Sajeeb Wazed, scion of the Sheikh dynasty and technology adviser to the prime minister, penned an opinion piece last Sunday. It wouldn’t be a stretch to call Sajeeb a future candidate for the prime minister’s office. It is important for such a potential leader of this nation to voice his opinions and let us assess his thoughts and vision.
No one can fault Sajeeb for making his piece a diatribe against the opposition his party is facing, nor are we surprised that his piece reflected or reinforced the ruling party’s ethos. As a burgeoning leader of the largest political party in Bangladesh, it behooves Sajeeb to uphold that party’s esteem. At the same time, as a budding national leader and a representative of a new generation, we do expect to see him push beyond narrow party interests and speak and work for the nation at large.
Sajeeb starts his piece by criticising the opposition for having denied his party’s attempts at conciliation. The airwaves have been inundated with such criticism from many ruling party leaders and cabinet ministers, and I have personally heard the same argument from numerous senior AL party officials. They have said it so vociferously and with such unaffected sincerity that I now think the AL leadership actually believes wholeheartedly in that rhetoric.
There is no denying that the opposition has refused to accept the olive branch offered by the ruling party, but would a more critical look at the offer on the table not proffer a different view of the situation? How much of a compromise was really on offer when the honourable prime minister had already put her foot down regarding any possible change to the head of the interim government?
One can also argue that the treatment meted out to former coalition partner HM Ershad clearly reflects the ruling party’s mood for conciliation. The facts do seem to contradict the ruling party rhetoric.
A true leader is always concerned about what the people want, and Sajeeb made multiple references to the demands of the people. But his reference to the people’s demands does beg another question: Does the ruling party leadership really know what the people of the country want?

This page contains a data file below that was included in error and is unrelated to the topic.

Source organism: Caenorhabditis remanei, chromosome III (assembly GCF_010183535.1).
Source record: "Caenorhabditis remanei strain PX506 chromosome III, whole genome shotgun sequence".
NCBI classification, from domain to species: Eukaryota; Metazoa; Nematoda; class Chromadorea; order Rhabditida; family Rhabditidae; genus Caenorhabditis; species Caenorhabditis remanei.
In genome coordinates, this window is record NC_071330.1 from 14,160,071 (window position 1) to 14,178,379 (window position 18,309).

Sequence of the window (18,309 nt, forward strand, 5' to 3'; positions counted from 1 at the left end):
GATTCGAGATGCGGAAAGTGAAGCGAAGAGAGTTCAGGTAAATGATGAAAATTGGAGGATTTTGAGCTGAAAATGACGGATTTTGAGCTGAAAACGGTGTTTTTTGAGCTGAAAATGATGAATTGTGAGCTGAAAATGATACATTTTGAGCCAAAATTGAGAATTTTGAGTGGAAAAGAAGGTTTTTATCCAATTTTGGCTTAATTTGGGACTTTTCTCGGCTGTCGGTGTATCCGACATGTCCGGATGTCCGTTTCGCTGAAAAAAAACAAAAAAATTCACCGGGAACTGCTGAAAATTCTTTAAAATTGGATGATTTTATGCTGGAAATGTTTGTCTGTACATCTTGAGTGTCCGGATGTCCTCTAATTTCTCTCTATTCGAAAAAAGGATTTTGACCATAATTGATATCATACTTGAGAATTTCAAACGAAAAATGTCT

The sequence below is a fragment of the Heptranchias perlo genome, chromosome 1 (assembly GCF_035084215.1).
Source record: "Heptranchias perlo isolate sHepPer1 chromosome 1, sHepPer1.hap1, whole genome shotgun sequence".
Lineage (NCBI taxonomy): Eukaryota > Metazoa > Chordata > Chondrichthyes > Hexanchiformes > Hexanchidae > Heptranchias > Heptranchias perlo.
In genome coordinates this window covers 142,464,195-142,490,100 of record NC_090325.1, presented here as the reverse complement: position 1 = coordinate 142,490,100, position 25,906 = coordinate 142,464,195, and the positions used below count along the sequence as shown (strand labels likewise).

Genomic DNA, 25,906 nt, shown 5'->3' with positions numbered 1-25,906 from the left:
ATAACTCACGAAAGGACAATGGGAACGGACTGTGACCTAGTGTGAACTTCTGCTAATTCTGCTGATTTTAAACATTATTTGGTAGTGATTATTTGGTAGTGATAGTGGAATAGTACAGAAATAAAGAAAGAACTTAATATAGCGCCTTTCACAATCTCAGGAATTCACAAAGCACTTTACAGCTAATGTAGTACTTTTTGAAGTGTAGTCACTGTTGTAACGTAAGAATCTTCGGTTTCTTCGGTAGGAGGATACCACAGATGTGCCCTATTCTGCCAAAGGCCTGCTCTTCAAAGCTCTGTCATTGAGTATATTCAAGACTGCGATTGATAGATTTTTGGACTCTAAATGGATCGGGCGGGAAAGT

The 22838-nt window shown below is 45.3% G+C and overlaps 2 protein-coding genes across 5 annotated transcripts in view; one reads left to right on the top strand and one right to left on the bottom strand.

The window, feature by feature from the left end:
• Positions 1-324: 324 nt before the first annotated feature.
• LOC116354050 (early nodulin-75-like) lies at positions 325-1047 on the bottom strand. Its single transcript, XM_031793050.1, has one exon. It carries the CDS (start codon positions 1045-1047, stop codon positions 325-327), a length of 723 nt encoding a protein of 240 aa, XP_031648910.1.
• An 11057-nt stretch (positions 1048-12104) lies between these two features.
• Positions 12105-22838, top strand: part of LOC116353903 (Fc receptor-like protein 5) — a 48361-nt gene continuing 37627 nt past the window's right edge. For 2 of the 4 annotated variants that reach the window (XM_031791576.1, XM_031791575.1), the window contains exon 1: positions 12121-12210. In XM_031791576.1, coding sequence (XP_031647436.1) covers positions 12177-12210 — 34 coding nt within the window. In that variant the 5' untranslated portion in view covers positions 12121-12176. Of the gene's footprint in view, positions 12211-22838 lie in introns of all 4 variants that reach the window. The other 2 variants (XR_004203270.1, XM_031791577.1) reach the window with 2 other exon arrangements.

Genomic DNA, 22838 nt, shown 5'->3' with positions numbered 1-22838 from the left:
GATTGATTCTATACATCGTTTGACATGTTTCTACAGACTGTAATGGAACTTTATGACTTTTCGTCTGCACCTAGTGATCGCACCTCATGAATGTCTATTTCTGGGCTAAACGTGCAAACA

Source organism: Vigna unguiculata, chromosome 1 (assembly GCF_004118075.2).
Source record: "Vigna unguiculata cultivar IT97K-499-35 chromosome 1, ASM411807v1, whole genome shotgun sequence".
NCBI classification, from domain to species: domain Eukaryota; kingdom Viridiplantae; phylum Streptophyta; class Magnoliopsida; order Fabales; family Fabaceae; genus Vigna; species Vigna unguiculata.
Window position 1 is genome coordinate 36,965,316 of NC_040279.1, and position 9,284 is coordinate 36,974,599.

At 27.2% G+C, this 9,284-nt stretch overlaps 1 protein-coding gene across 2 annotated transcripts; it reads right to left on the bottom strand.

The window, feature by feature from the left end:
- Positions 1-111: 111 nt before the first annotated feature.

As difficult a question as it is to try and answer, we have seen tens of opinion polls conducted by reputable national and international organisations that have given us some indication of what the people demand.
These polls have consistently shown that the people of this country do not support the kind of election the ruling party is trying to hold; from these same polls we’ve seen overwhelming support for a caretaker government. How then can the ruling party justify their claims of fulfilling the people’s demands?
We have been told that the farce of the 10th election has to be conducted in order to maintain constitutional legitimacy. But how is the constitution being honoured when the very basis of a representative democracy – an election – is turned into a mockery?
And if the 10th wasn’t an absolute sham, then why would the ruling party start making noises about the 11th general election even before the 10th was concluded?
Unfortunately for us, the key cause of this crisis is actually no more than a power struggle, which has been dressed up in divisive nationalistic rhetoric. After the revolutionary struggle of 1971, the AL took ownership of the independence issue and since then they have been unable and unwilling to move on to anything else.
This singular attempt at political profiteering from the 1971 issue has now turned so radical that , 42 years after independence, it still seeks to divide the country along imaginary lines of pro- and anti-liberation.
Sajeeb’s piece as well seemed no more than another attempt to draw support for that position. In effect, we are seeing an artificial distinction being created by the AL machine that denounces all critics of the party as anti-1971 or anti-Bangladesh. It is important for leaders of Sajeeb’s generation to realise that divisive policies and rhetoric can never help build a strong nation.
It goes without saying that no one party is culpable for the failure of our government, or our democracy. For 42 years we have failed to develop the robustness in our institutions that could ensure a vibrant democracy. This election crisis is but a symptom of the deeper problems of flawed institutions, and we need our future leaders to focus on rebuilding or restructuring those institutions to help guarantee democratic stability and responsible governance.
We need future leaders like Sajeeb to stop propagating the same old worn and tired party lines and bring new solutions. His attempt at emulating
the British government’s policy of “Digital Britain” was a novel solution, and we expect to see more of those from him.
The onus is on all of us, and on the new generation of leadership that Sajeeb represents, to build a nation we can all be proud of. We will not be able to build that Bangladesh if we devote all our energies to fighting amongst ourselves. We can’t sacrifice the nation’s interests for the interest of a political party.